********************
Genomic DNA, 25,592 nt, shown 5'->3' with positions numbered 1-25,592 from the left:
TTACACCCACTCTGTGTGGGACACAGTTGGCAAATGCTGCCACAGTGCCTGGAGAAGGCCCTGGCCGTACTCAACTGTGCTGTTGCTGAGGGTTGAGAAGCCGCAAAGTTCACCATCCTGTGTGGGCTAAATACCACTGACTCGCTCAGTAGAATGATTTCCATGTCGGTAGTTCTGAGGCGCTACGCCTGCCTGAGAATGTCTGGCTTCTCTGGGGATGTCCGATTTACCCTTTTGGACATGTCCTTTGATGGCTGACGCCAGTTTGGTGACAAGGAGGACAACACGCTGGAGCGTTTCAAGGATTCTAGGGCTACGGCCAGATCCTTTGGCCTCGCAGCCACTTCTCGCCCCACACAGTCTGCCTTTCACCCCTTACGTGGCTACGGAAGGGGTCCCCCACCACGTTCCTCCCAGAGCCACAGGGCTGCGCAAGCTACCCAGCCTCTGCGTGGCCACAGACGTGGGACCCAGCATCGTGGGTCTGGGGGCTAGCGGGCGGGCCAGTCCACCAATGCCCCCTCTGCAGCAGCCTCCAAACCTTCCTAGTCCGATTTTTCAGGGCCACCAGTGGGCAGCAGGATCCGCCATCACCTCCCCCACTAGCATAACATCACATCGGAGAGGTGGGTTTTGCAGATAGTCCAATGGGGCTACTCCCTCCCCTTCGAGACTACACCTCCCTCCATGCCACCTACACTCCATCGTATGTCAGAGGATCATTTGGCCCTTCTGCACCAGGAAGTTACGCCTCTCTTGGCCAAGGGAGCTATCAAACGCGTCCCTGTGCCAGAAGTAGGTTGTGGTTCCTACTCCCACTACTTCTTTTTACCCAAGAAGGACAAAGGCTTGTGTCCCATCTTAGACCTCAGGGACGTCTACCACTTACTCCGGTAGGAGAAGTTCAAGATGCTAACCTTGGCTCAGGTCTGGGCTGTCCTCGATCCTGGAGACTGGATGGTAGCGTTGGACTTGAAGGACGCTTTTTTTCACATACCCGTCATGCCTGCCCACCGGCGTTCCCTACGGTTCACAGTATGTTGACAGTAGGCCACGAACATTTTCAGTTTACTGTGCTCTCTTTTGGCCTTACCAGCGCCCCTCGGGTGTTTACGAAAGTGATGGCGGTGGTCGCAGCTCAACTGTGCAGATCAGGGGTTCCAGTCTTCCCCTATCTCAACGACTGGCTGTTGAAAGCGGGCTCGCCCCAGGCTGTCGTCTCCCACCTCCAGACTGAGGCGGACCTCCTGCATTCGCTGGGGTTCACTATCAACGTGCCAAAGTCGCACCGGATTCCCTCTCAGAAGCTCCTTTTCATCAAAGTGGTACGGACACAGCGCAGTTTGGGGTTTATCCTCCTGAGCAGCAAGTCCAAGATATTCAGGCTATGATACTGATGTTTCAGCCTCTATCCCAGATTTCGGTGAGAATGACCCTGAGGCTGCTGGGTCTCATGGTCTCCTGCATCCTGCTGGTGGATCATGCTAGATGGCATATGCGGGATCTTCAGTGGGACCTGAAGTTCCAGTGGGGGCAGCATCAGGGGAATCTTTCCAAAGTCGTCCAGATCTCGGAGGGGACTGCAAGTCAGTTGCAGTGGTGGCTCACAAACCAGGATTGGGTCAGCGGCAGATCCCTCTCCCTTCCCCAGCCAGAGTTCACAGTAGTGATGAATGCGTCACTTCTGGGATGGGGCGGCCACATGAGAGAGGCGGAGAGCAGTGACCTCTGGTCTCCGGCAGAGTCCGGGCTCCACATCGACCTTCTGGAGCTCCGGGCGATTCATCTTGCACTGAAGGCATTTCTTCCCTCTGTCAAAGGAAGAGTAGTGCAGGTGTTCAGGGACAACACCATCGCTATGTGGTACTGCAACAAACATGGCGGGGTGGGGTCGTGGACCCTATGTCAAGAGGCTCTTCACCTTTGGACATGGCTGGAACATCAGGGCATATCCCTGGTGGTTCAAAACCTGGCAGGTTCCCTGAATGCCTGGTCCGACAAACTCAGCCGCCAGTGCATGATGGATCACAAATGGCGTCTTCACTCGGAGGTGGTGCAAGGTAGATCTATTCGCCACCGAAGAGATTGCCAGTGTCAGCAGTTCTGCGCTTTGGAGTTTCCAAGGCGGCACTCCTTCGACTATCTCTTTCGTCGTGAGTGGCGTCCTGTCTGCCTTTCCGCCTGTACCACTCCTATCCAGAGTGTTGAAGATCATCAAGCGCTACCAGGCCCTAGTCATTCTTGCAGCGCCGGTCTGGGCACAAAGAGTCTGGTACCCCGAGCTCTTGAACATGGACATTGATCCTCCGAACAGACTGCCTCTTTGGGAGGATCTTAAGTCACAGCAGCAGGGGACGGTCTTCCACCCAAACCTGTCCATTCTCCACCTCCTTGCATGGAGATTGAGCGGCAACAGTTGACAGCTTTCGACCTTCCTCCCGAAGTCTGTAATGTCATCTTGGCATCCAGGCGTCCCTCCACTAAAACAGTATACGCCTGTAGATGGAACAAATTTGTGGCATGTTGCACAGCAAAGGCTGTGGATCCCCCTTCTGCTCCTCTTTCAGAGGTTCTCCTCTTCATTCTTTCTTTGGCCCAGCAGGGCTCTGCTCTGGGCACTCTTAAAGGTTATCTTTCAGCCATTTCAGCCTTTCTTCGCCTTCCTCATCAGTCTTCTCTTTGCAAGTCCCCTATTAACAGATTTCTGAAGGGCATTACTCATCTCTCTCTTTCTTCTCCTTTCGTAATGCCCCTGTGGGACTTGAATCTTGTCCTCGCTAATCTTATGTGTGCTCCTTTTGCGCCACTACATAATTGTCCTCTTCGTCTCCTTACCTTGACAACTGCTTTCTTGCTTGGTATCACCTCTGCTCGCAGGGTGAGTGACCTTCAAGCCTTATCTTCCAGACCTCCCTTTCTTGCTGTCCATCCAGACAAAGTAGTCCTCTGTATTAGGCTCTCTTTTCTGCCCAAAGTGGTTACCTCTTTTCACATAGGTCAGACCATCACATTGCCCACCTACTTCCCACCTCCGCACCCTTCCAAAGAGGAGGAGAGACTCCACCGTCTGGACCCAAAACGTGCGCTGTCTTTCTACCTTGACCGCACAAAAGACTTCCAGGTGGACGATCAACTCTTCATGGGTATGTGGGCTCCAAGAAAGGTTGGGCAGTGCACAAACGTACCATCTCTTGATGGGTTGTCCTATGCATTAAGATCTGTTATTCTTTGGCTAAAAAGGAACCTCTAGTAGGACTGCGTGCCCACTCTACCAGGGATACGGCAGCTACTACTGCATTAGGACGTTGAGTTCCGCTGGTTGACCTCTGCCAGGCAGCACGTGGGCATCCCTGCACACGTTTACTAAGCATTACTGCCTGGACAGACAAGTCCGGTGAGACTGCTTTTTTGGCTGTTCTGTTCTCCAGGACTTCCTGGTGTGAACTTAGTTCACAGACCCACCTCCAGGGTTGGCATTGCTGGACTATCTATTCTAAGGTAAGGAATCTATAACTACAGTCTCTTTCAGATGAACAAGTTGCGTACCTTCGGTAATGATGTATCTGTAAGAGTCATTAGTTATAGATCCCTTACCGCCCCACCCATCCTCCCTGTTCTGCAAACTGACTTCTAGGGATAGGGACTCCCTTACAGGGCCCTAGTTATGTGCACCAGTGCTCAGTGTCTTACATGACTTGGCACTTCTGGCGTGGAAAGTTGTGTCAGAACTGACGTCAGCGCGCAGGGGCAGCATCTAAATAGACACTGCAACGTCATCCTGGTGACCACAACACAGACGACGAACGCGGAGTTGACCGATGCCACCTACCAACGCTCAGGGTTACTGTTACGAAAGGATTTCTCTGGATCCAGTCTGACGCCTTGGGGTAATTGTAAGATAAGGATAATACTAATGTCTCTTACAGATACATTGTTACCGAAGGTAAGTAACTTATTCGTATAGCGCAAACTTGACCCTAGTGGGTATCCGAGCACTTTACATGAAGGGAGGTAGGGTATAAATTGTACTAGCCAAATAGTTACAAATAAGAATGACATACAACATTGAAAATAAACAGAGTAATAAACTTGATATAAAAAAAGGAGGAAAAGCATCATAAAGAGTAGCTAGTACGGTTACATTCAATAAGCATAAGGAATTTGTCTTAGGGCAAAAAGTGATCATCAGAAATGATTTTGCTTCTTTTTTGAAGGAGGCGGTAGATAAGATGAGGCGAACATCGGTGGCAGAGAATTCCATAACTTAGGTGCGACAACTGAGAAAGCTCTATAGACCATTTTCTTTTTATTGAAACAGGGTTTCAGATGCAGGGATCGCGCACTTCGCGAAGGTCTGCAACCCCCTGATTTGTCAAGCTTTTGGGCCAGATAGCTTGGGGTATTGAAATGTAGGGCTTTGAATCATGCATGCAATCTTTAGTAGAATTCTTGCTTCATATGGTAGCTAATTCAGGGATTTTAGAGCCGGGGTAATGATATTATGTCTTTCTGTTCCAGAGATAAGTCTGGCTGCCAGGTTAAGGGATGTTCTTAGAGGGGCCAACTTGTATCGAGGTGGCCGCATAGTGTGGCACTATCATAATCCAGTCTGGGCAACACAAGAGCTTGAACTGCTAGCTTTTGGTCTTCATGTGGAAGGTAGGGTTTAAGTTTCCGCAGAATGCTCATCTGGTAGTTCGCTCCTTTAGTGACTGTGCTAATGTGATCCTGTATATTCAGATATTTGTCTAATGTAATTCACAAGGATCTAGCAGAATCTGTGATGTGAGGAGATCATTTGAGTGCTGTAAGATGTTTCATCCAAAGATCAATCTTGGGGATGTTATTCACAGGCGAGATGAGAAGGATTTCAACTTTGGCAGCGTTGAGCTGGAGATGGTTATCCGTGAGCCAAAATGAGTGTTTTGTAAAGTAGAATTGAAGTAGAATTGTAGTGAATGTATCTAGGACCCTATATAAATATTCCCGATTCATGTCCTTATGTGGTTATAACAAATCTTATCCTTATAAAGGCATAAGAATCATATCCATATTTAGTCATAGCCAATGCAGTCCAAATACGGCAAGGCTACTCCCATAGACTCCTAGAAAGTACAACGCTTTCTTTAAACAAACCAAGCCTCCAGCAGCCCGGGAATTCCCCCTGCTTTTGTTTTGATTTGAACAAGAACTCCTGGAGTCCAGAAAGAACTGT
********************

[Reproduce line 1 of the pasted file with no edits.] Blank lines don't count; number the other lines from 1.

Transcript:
Genomic DNA, 25,592 nt, shown 5'->3' with positions numbered 1-25,592 from the left: